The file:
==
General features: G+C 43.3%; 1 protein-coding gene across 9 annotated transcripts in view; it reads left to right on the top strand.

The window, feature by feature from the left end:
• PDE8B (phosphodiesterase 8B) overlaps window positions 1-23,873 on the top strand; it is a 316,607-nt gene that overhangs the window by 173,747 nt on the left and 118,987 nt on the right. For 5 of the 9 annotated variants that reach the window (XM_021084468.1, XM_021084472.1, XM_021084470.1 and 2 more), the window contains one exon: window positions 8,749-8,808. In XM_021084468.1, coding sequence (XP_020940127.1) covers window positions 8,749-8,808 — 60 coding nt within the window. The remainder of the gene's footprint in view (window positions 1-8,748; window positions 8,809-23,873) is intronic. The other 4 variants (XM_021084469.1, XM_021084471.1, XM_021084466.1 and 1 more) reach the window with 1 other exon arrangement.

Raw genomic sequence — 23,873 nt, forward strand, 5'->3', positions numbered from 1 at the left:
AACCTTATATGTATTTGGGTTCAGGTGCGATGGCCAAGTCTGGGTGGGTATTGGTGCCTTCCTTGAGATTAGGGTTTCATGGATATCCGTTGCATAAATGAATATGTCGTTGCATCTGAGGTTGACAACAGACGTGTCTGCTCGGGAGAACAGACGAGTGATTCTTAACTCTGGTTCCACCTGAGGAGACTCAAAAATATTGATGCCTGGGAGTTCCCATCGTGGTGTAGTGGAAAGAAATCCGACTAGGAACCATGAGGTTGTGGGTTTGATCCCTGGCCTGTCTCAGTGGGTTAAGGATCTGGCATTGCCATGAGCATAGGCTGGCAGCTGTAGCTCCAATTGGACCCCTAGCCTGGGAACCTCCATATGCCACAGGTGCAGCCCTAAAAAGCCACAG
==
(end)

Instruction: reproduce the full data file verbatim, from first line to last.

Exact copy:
General features: G+C 43.3%; 1 protein-coding gene across 9 annotated transcripts in view; it reads left to right on the top strand.

The window, feature by feature from the left end:
• PDE8B (phosphodiesterase 8B) overlaps window positions 1-23,873 on the top strand; it is a 316,607-nt gene that overhangs the window by 173,747 nt on the left and 118,987 nt on the right. For 5 of the 9 annotated variants that reach the window (XM_021084468.1, XM_021084472.1, XM_021084470.1 and 2 more), the window contains one exon: window positions 8,749-8,808. In XM_021084468.1, coding sequence (XP_020940127.1) covers window positions 8,749-8,808 — 60 coding nt within the window. The remainder of the gene's footprint in view (window positions 1-8,748; window positions 8,809-23,873) is intronic. The other 4 variants (XM_021084469.1, XM_021084471.1, XM_021084466.1 and 1 more) reach the window with 1 other exon arrangement.

Raw genomic sequence — 23,873 nt, forward strand, 5'->3', positions numbered from 1 at the left:
AACCTTATATGTATTTGGGTTCAGGTGCGATGGCCAAGTCTGGGTGGGTATTGGTGCCTTCCTTGAGATTAGGGTTTCATGGATATCCGTTGCATAAATGAATATGTCGTTGCATCTGAGGTTGACAACAGACGTGTCTGCTCGGGAGAACAGACGAGTGATTCTTAACTCTGGTTCCACCTGAGGAGACTCAAAAATATTGATGCCTGGGAGTTCCCATCGTGGTGTAGTGGAAAGAAATCCGACTAGGAACCATGAGGTTGTGGGTTTGATCCCTGGCCTGTCTCAGTGGGTTAAGGATCTGGCATTGCCATGAGCATAGGCTGGCAGCTGTAGCTCCAATTGGACCCCTAGCCTGGGAACCTCCATATGCCACAGGTGCAGCCCTAAAAAGCCACAG